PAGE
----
In the Nameless Hour of the Night (or, an Ordinary Form of Love)
In the Nameless Hour of the Night follows the nocturnal wanderings of a group of mice that inhabit the kitchen of my living space. Filmed with a motion-activated camera, it portrays glimpses of the mice's explorations, escapes, and encounters during the span of a year. In consonance with the isolation and withdrawal brought by the Covid-19 pandemic, the piece draws our attention to the intricate inner worlds unfolding in our living spaces. By revealing a playful yet serious world of mouse sovereignties, the video offers glimpses to one of the simplest modes of multispecies coexistence: a domestic ecology. In this realm, the mice are not a metaphor, an undifferentiated body, or an afterthought, but the center of a world that is gazed upon by them. By utilizing non-anthropocentric strategies of representation that allow us to come in contact with different forms of sentience and meaning-making, the mice become the subjects, witnesses, and creators of a world and the human, just a register among many. We, as the observers, transform into the intruders of a space that seems familiar but also shape-shifting and mysterious. The presence of the mice also establishes a critical crossroad that brings forth some of the paradoxical and complicated ways we interact with nonhuman animals. Also, the work offers an opportunity to reconfigure the ways we represent animality and engage differently with beings we never consider as individuals. Ultimately, In the Nameless Hour of the Night is a tender invitation to cultivate generous attentiveness towards other modes of being, and a recognition of the constellation of the infinite variations of forms, bodies, whiskers, and feelers that fill the world with diverse perceptions and agencies.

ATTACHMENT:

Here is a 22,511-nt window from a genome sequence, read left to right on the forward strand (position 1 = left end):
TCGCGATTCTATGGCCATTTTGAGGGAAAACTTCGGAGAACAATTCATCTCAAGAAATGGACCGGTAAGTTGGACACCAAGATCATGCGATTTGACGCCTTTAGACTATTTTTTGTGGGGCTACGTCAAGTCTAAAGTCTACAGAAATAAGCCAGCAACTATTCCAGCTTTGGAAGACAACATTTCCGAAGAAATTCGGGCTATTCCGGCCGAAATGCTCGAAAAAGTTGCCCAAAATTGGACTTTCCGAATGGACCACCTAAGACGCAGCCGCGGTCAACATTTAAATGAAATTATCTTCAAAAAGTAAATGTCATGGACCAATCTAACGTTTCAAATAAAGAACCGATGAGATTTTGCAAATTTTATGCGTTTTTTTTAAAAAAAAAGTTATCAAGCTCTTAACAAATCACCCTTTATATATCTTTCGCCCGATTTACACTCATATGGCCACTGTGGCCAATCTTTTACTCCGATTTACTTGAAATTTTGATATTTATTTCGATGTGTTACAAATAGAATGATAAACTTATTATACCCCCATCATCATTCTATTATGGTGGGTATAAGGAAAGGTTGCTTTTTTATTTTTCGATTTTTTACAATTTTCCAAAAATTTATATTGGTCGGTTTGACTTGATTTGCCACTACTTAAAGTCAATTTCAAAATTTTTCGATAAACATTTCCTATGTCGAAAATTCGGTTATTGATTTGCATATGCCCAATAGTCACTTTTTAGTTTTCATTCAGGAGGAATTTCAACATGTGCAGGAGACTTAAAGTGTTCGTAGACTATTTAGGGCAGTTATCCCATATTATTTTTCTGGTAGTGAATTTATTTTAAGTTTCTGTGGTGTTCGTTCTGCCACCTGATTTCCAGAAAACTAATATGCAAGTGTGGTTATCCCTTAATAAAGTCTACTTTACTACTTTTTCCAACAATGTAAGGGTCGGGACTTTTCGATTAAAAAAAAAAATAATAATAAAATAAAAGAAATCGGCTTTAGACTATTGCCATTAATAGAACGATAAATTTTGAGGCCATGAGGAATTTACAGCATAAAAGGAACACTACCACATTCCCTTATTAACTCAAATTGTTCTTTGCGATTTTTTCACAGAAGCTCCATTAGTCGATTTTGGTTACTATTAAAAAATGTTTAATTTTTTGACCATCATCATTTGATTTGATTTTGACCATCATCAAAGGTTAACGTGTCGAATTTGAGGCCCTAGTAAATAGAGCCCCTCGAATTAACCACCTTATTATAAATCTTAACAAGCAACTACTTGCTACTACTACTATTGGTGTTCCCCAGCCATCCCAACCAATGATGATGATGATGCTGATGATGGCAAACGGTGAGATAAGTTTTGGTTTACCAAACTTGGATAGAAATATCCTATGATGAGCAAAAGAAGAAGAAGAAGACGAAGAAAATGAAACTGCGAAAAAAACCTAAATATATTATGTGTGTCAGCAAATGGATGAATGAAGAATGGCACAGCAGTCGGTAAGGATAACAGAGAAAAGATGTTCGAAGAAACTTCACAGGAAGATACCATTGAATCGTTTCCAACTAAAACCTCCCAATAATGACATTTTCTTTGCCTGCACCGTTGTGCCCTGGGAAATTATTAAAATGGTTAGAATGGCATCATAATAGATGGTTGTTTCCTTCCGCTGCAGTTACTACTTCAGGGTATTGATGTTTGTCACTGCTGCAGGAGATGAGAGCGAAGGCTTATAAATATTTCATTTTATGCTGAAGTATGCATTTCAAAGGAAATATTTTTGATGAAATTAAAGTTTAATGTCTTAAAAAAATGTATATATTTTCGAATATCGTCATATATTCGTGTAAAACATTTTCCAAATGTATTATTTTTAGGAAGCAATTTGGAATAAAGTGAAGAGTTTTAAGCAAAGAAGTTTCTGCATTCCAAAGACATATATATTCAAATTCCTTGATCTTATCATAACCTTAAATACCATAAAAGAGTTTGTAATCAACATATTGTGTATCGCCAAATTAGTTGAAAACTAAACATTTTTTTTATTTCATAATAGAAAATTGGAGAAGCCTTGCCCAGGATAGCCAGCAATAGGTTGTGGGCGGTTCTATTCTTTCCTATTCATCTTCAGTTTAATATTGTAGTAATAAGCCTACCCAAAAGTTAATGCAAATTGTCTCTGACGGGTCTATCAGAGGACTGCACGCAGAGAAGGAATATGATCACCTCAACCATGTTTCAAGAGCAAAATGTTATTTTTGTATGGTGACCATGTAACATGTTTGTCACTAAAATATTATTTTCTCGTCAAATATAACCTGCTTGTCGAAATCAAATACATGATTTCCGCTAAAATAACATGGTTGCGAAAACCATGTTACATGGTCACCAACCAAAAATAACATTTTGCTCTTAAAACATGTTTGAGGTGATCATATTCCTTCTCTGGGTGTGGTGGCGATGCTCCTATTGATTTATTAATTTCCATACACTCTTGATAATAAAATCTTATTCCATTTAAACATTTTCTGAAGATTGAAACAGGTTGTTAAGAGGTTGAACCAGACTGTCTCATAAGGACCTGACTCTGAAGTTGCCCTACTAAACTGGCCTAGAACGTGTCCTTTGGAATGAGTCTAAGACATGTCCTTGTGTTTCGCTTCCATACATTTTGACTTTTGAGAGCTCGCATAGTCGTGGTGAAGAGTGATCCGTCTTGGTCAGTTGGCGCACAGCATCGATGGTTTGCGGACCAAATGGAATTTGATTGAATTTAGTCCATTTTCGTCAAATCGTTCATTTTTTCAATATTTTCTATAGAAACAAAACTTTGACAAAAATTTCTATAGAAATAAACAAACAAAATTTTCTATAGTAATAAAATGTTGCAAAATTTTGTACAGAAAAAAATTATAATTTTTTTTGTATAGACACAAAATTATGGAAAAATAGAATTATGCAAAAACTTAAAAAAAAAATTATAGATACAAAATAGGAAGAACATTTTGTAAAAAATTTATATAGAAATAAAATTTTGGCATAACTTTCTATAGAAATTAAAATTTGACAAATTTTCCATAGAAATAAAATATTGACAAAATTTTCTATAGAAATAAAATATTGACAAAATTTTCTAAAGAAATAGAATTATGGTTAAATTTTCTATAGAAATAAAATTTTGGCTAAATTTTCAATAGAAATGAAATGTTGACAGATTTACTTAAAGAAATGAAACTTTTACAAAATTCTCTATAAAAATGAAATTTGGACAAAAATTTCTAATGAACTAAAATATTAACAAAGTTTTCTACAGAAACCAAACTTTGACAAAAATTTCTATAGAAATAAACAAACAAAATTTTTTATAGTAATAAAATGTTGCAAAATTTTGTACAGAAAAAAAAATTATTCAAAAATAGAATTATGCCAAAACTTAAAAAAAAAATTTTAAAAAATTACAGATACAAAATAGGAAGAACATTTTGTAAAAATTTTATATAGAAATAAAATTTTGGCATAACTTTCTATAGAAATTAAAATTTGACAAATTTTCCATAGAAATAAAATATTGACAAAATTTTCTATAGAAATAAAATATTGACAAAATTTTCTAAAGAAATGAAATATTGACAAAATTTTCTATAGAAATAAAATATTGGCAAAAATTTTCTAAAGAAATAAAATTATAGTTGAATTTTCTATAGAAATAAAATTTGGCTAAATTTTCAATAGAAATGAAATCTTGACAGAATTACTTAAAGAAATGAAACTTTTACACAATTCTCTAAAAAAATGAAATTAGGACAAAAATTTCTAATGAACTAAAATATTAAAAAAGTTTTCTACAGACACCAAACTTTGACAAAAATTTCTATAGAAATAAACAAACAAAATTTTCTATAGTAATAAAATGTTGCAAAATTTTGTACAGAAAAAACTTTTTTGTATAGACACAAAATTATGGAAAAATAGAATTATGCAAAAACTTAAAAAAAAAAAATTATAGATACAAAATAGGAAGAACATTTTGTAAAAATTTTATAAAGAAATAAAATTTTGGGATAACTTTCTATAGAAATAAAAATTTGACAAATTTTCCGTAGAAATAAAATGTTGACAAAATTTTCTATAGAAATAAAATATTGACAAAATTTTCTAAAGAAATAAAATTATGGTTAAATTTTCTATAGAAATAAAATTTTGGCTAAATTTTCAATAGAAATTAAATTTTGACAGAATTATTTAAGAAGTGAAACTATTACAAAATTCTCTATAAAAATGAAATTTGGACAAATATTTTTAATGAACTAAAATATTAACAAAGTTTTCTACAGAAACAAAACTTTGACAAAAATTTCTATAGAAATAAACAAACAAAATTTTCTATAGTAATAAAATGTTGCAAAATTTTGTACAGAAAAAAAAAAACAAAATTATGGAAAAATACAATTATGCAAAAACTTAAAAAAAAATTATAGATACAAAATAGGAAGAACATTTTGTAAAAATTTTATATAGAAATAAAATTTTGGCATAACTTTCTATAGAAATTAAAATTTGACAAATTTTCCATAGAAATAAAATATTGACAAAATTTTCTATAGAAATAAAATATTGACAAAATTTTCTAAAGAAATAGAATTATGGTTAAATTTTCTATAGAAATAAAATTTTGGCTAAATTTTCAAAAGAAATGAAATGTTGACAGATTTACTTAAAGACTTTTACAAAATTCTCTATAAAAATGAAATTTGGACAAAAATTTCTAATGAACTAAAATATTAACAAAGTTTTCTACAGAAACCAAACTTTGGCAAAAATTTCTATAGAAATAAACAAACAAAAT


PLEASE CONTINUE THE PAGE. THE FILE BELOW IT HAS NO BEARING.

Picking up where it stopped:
This project is supported in part by funding from The Carnegie Mellon University Frank-Ratchye Fund for For Art @ the Frontier and Graduate Small project Gush Research Grant.
The work is currently on display at ︎︎︎Center for PostNatural History 🕸 🐐 🧫 🐁